Written by Zoe Grant- J.D. Candidate 2019 (University of Oregon)
(Photo from the University of Surrey’s Webpage)
A Food Law Society can be a great way to collaborate with other students interested in practicing Food Law and make professional connections. Unfortunately, many law schools do not have any Food oriented organizations readily available to join. No problem! Be a trailblazer! Here are some tips that will be helpful for those interested in starting a new Food Law Society at their law school:
1) Talk to Your Peers – While Food Law may be a niche practice area, interest in the field is growing fast. All of us eat food and most of us love the opportunity to talk about it as well. Food is a common denominator across all of humanity and it is likely that your fellow law students have strong opinions on the topic that they will be willing to voice given a platform. Look for students who recognize the basic necessity of sustainable food systems and the legal frameworks to support them to get the conversation started.
2) Find a Faculty Advisor – Reach out to professors from your law school that have done research relating to Food Law (even if it’s only tangentially related). Chances are they will be interested in working with students who share their academic interests. Ask if they would be willing to support your new Food Law Society in an advisory capacity. They may contribute ideas for future activities or have professional contacts that could be speakers at your next Food Law Society meeting.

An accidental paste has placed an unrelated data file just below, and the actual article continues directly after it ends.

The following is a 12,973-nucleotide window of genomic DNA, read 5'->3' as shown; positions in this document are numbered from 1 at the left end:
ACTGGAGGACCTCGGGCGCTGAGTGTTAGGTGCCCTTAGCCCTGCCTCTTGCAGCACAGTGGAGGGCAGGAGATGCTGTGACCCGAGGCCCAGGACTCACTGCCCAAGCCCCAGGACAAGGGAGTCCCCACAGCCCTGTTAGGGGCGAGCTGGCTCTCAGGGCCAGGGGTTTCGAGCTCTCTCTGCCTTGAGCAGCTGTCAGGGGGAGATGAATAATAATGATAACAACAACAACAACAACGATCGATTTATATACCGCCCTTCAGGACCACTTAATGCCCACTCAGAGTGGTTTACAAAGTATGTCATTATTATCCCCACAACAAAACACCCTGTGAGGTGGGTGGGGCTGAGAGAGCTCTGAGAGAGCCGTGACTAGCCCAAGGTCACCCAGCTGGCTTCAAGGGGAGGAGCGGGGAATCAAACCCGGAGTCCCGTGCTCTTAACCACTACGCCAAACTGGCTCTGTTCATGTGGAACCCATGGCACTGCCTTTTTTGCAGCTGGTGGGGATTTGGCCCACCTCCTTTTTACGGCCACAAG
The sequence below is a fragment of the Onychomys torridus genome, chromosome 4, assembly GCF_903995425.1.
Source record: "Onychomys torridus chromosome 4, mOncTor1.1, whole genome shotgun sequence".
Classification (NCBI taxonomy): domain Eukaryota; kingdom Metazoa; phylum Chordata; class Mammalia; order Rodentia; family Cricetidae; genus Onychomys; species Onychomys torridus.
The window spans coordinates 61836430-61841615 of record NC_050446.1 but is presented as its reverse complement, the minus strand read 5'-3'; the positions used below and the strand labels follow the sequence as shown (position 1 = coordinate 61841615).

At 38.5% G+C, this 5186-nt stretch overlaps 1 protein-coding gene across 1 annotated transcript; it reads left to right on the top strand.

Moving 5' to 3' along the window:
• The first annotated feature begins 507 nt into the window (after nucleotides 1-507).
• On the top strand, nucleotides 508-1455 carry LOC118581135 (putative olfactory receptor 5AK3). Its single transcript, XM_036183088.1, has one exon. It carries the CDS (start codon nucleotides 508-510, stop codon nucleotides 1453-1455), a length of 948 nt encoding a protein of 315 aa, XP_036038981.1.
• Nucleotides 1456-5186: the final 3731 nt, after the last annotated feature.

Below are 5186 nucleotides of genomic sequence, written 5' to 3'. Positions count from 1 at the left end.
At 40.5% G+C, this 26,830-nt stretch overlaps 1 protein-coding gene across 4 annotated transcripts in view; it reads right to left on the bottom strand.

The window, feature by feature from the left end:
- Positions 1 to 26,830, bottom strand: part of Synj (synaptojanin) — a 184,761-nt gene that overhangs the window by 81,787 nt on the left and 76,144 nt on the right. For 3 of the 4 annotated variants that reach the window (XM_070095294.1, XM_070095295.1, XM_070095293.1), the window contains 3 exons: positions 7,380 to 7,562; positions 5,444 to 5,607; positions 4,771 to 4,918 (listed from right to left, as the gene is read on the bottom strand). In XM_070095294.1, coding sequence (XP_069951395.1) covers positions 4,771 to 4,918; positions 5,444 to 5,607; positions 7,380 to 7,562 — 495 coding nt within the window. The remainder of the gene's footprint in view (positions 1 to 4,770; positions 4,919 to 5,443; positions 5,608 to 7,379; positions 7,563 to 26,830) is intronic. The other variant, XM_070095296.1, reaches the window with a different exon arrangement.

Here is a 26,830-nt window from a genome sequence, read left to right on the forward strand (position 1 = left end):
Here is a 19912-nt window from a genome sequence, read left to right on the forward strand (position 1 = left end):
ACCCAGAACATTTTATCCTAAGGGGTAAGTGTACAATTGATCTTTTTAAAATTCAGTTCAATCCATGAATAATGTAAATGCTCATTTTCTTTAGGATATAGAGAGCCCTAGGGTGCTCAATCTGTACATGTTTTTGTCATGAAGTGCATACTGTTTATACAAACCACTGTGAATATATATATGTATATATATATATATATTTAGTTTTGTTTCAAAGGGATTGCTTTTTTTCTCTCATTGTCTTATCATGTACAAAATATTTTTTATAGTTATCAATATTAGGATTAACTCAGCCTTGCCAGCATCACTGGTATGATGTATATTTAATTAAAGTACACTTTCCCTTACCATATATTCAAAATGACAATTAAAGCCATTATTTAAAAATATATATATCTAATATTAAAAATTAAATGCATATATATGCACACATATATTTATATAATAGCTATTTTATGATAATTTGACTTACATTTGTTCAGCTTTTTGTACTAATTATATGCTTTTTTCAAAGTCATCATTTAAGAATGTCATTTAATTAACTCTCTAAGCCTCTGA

3) Throw a Potluck – Potlucks are a fantastic way to bring students together and they can also be stimulating conversation starters. There is no better way to kick off a constructive discussion of Food Policy than by sharing a meal together! Potlucks can be a great backdrop for a first meeting or can be regularly scheduled events.
4) Meet with your Student Bar Association – Your law school’s SBA will likely be a great resource in establishing your new Food Law society. They can tell you what steps are required to be officially recognized and may even have some funds available to support future events your Food Law Society wants to host.
5) Establish a Mentorship Program – This last point is key. Once your Food Law Society has been founded it is important to build mechanisms to ensure membership stays strong, otherwise enthusiasm can quickly diminish. Try pairing interested first year students with 2Ls and 3Ls. A mentorship program within a Food Law Society is a great way to engage 1Ls early on and grow a new generation of leaders to keep you Food Society running for years to come.